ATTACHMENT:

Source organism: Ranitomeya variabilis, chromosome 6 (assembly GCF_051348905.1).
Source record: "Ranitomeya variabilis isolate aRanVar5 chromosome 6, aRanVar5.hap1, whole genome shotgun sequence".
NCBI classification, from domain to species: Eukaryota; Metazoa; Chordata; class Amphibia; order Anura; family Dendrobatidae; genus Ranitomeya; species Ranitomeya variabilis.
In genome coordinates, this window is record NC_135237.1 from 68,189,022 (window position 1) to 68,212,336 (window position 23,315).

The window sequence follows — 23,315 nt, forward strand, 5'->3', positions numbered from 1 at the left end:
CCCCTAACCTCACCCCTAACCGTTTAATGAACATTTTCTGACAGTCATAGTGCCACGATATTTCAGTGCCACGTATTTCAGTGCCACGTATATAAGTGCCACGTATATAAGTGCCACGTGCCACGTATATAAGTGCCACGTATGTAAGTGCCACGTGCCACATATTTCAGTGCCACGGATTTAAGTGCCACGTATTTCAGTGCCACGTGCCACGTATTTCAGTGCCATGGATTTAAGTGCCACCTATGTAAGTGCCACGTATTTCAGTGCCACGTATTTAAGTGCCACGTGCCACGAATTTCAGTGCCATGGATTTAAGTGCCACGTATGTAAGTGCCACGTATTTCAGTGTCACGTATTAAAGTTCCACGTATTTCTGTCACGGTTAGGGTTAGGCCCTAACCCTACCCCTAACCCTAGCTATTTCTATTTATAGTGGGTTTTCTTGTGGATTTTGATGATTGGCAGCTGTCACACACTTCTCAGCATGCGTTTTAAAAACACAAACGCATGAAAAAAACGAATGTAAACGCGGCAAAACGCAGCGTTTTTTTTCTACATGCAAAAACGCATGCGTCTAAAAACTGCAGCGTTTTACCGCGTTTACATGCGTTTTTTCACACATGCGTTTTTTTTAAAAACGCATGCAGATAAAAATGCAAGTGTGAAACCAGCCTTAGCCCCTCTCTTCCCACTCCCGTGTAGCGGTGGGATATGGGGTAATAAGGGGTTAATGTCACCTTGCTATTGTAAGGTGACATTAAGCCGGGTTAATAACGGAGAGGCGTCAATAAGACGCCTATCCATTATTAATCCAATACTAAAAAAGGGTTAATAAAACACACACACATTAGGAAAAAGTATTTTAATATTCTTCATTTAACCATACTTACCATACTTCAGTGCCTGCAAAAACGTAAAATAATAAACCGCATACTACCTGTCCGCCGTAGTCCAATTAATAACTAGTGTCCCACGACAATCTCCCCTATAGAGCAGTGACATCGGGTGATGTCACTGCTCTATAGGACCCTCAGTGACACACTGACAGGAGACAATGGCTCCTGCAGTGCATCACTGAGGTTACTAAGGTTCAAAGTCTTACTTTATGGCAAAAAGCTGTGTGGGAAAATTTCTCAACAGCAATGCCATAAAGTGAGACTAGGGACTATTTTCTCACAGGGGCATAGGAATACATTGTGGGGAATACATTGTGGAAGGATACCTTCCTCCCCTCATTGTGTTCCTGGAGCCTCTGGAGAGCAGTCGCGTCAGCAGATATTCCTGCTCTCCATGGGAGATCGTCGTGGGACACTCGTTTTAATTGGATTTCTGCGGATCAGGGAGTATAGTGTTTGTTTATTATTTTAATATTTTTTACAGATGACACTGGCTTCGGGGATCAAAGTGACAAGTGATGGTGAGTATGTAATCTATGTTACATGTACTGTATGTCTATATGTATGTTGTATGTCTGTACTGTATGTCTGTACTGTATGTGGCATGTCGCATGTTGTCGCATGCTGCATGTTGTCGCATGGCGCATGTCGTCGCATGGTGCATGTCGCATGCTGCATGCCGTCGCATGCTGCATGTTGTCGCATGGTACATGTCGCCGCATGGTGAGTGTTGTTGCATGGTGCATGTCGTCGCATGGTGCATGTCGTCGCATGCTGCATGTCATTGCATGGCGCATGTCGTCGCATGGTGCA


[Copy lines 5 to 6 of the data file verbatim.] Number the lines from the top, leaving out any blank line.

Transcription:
The window sequence follows — 23,315 nt, forward strand, 5'->3', positions numbered from 1 at the left end:
CCCCTAACCTCACCCCTAACCGTTTAATGAACATTTTCTGACAGTCATAGTGCCACGATATTTCAGTGCCACGTATTTCAGTGCCACGTATATAAGTGCCACGTATATAAGTGCCACGTGCCACGTATATAAGTGCCACGTATGTAAGTGCCACGTGCCACATATTTCAGTGCCACGGATTTAAGTGCCACGTATTTCAGTGCCACGTGCCACGTATTTCAGTGCCATGGATTTAAGTGCCACCTATGTAAGTGCCACGTATTTCAGTGCCACGTATTTAAGTGCCACGTGCCACGAATTTCAGTGCCATGGATTTAAGTGCCACGTATGTAAGTGCCACGTATTTCAGTGTCACGTATTAAAGTTCCACGTATTTCTGTCACGGTTAGGGTTAGGCCCTAACCCTACCCCTAACCCTAGCTATTTCTATTTATAGTGGGTTTTCTTGTGGATTTTGATGATTGGCAGCTGTCACACACTTCTCAGCATGCGTTTTAAAAACACAAACGCATGAAAAAAACGAATGTAAACGCGGCAAAACGCAGCGTTTTTTTTCTACATGCAAAAACGCATGCGTCTAAAAACTGCAGCGTTTTACCGCGTTTACATGCGTTTTTTCACACATGCGTTTTTTTTAAAAACGCATGCAGATAAAAATGCAAGTGTGAAACCAGCCTTAGCCCCTCTCTTCCCACTCCCGTGTAGCGGTGGGATATGGGGTAATAAGGGGTTAATGTCACCTTGCTATTGTAAGGTGACATTAAGCCGGGTTAATAACGGAGAGGCGTCAATAAGACGCCTATCCATTATTAATCCAATACTAAAAAAGGGTTAATAAAACACACACACATTAGGAAAAAGTATTTTAATATTCTTCATTTAACCATACTTACCATACTTCAGTGCCTGCAAAAACGTAAAATAATAAACCGCATACTACCTGTCCGCCGTAGTCCAATTAATAACTAGTGTCCCACGACAATCTCCCCTATAGAGCAGTGACATCGGGTGATGTCACTGCTCTATAGGACCCTCAGTGACACACTGACAGGAGACAATGGCTCCTGCAGTGCATCACTGAGGTTACTAAGGTTCAAAGTCTTACTTTATGGCAAAAAGCTGTGTGGGAAAATTTCTCAACAGCAATGCCATAAAGTGAGACTAGGGACTATTTTCTCACAGGGGCATAGGAATACATTGTGGGGAATACATTGTGGAAGGATACCTTCCTCCCCTCATTGTGTTCCTGGAGCCTCTGGAGAGCAGTCGCGTCAGCAGATATTCCTGCTCTCCATGGGAGATCGTCGTGGGACACTCGTTTTAATTGGATTTCTGCGGATCAGGGAGTATAGTGTTTGTTTATTATTTTAATATTTTTTACAGATGACACTGGCTTCGGGGATCAAAGTGACAAGTGATGGTGAGTATGTAATCTATGTTACATGTACTGTATGTCTATATGTATGTTGTATGTCTGTACTGTATGTCTGTACTGTATGTGGCATGTCGCATGTTGTCGCATGCTGCATGTTGTCGCATGGCGCATGTCGTCGCATGGTGCATGTCGCATGCTGCATGCCGTCGCATGCTGCATGTTGTCGCATGGTACATGTCGCCGCATGGTGAGTGTTGTTGCATGGTGCATGTCGTCGCATGGTGCATGTCGTCGCATGCTGCATGTCATTGCATGGCGCATGTCGTCGCATGGTGCA